Julie Hedrick’s large abstract paintings reference light, pure color and limitless space: universal elements distilled from the Hudson River landscape. Following a series of canvases in which she spent a year or more focused on a particular color – white was followed by red, green and blue – she is now working in black-and-white, in what she calls the Alchemy series. However, the limited palette in no way suggests an abdication of color, but rather an intensity of light and mood.
The raw application of the two starkly contrasting tones and the intervening nuances of gray result in powerful effects. The white actually seems to give off light and reads as the sky. The black suggests storm clouds or a mountain ridge or treeline plunged in darkness. The paintings seem almost to quiver, as if they were literal atmospheres, attuned to each changing nuance of light.
“My work is always personal, and part of my personal existence is living near the Hudson River,” said Hedrick. “I spend my mornings walking along the edge of the river with the dogs, and that seeps into my inner vision.” It’s that inner vision, not outer appearances, that’s the subject of her work, which she calls “meditations.”
Noting that the Alchemy series is “the closest I’ve gotten to referencing the political situation in the world,” she said that the paintings posit a kind of resolution by transforming the polarization that’s causing so much conflict in the world into a union of opposites, much as the medieval alchemist sought to turn lead into gold. “It’s finding beauty in the blackness and whiteness and how they connect and contrast with each other.”
It’s fitting that Hedrick, who also is a poet – her husband, composer and musician Peter Wetzler, has composed music to recordings of her readings – paints and writes in a magnificent, light-flooded space called the Chapel Room. Part of a converted 19th-century church in Kingston’s Rondout, the space, with its two walls of tall Gothic windows and soaring ceilings, hasn’t completely lost its connotations of the sacred – though Victorian formalities have been subsumed by the chaos of large stretched canvases, oddball furniture and general dishevelment that signifies the artists’ dedication to the creative process. There’s also a palpable warmth, of a couple in sync with each other and their expansive artistic community, which to a large extent was born right here.
The couple met in 1983 in Hedrick’s hometown of Toronto, a year after she’d had her first solo show at age 22, and Wetzler was an improvisational experimental musician and composer living in New York City. “When we began collaborating, it felt like the same compatibility we’d felt when we first met: a visual and sound synergy,” Hedrick said.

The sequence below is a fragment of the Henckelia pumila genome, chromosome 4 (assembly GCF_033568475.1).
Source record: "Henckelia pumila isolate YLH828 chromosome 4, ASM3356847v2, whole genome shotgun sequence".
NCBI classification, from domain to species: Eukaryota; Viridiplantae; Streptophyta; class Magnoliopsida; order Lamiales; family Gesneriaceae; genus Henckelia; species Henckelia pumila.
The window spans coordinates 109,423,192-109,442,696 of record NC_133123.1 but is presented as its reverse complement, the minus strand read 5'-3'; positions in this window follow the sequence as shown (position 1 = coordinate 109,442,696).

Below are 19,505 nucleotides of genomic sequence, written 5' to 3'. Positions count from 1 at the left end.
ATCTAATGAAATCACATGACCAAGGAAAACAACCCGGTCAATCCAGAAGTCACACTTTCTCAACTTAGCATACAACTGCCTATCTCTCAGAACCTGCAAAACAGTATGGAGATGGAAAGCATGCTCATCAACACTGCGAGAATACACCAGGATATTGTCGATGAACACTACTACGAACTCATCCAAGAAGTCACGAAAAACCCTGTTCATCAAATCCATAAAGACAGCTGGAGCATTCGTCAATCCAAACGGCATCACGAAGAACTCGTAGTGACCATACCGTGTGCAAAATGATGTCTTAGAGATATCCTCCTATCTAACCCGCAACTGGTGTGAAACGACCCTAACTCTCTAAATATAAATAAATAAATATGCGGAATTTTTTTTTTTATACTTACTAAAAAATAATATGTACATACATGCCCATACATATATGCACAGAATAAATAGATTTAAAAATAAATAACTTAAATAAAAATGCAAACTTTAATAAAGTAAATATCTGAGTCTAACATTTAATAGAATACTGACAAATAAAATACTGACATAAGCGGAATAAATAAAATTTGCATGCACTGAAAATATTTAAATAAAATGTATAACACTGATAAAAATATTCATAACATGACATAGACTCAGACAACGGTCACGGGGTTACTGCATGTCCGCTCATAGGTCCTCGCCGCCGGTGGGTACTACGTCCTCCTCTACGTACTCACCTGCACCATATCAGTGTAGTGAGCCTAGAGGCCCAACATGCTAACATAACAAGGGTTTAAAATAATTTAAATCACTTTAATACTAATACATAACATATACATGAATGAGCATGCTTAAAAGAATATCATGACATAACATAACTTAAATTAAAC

The daughter of Canadian artist and sculptor Robert Hedrick, she’d grown up traveling back and forth between Toronto and Ibiza, Spain, in a contemporary art scene that instilled in her the language of abstract art. “Having conversations about color and form, art and philosophy and literature was completely normal,” she said. Money was sometimes tight – “As babies we’d be behind the curtain where my father was teaching life drawing on the other side” – but when she began her own art practice at age 14, it was never something that she worried about. At age 16 she was apprenticing with two noteworthy Canadian artists and experimenting with various media, including video. She attended the Nova Scotia College of Art and Design, and upon returning to Toronto became part of the local art scene, painting and teaching part-time.
When she met Wetzler at “a wild artists’ party on Valentine’s Day,” it was love at first sight. A week later, she visited him in New York and accompanied him to a dance performance by Bill T. Jones in Brooklyn. On the way back, “We were on the subway traveling under the East River and he got down on one knee and asked me to marry him. I said ‘Yes.’”
Hedrick was participating in a healing arts program – she had become interested in healing after her mother became ill – and so had to return to Toronto, but when she finished a year later, she moved in with Wetzler in his East Village apartment and got her massage therapist license. They also secretly married. The ceremony occurred at a gas station in his hometown of Hamden, Connecticut, which the justice of the peace owned and suggested as the place to meet. “People were bawling their eyes out, crying, and standing in line,” Hedrick recalled. The couple “officially” got married a year later in Canada and over subsequent years gradually let on to family and friends they had already been married.